An Analysis of the Office of Management and Budget's Program Assessment Rating Tool for FY 2008
Senior Research Fellow Eileen Norcross and Research Associate Joseph Adamson analyze the results of PART to see how agencies have been rated over the five year period. They examine how much of
With the release of the Bush Administration’s proposed budget for FY 2008, the Office of Management and Budget (OMB) has completed assessing 973 programs representing 96 percent of the federal budget with the Program Assessment Rating Tool (PART). PART was initiated with the FY 2004 budget in an effort to encourage agencies to report on programs goals, and results, and develop performance measures in order to help inform funding decisions.
OMB presents PART as the Executive’s attempt to motivate agencies to comply with the Government Performance and Results Act (GPRA), passed by Congress in 1993. GPRA requires agencies to articulate the results they seek to accomplish for citizens, state how they will measure those results, and report annually on the measures. Agencies are further required by GPRA to produce strategic plans, annual reports, and performance reports.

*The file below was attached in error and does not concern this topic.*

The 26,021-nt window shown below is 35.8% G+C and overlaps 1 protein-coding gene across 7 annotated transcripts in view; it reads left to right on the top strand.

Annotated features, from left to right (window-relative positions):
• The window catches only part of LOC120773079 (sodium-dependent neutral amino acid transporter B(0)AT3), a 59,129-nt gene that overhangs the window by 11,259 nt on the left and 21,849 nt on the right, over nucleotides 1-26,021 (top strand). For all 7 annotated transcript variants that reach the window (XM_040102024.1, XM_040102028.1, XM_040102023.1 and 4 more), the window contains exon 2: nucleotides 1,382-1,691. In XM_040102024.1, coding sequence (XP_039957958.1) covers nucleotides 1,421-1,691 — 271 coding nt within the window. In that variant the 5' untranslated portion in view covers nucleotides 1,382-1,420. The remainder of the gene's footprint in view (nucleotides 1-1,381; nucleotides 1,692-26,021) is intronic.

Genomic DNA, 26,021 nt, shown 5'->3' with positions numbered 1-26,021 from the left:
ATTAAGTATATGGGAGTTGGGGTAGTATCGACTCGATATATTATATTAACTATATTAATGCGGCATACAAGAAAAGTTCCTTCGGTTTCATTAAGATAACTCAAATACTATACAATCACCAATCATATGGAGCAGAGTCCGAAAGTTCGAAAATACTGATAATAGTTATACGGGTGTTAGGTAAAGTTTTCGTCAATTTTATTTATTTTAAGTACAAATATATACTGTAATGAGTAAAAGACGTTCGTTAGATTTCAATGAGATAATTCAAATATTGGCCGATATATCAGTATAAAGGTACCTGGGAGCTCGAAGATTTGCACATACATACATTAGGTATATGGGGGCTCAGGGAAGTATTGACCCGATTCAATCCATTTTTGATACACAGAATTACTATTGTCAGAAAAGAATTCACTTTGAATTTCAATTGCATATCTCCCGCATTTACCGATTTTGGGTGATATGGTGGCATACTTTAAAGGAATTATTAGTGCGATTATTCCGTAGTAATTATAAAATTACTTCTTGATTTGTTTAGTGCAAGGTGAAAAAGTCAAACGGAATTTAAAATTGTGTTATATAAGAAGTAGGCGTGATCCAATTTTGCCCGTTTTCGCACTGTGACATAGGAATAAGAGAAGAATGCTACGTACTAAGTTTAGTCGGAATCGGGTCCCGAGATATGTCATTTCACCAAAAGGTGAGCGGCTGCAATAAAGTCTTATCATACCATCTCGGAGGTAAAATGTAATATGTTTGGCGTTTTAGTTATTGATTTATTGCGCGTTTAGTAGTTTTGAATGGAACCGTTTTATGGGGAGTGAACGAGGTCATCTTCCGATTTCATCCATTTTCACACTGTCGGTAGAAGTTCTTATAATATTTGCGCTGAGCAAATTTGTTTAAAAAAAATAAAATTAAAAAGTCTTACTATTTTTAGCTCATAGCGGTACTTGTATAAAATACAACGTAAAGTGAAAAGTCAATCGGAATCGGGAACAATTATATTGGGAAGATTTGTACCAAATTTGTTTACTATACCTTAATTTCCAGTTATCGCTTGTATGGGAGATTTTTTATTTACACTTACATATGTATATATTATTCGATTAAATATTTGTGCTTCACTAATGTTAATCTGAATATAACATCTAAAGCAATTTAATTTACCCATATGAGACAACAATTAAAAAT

Senior Research Fellow Eileen Norcross and Research Associate Joseph Adamson analyze the results of PART to see how agencies have been rated over the five year period. They examine how much of agency budgets fall into different ratings categories, how ratings have changed for programs assessed multiple times, and how different types of programs fare in the PART ratings.
The ideas presented in this research are the authors' and do not represent official positions of the Mercatus Center at George Mason University.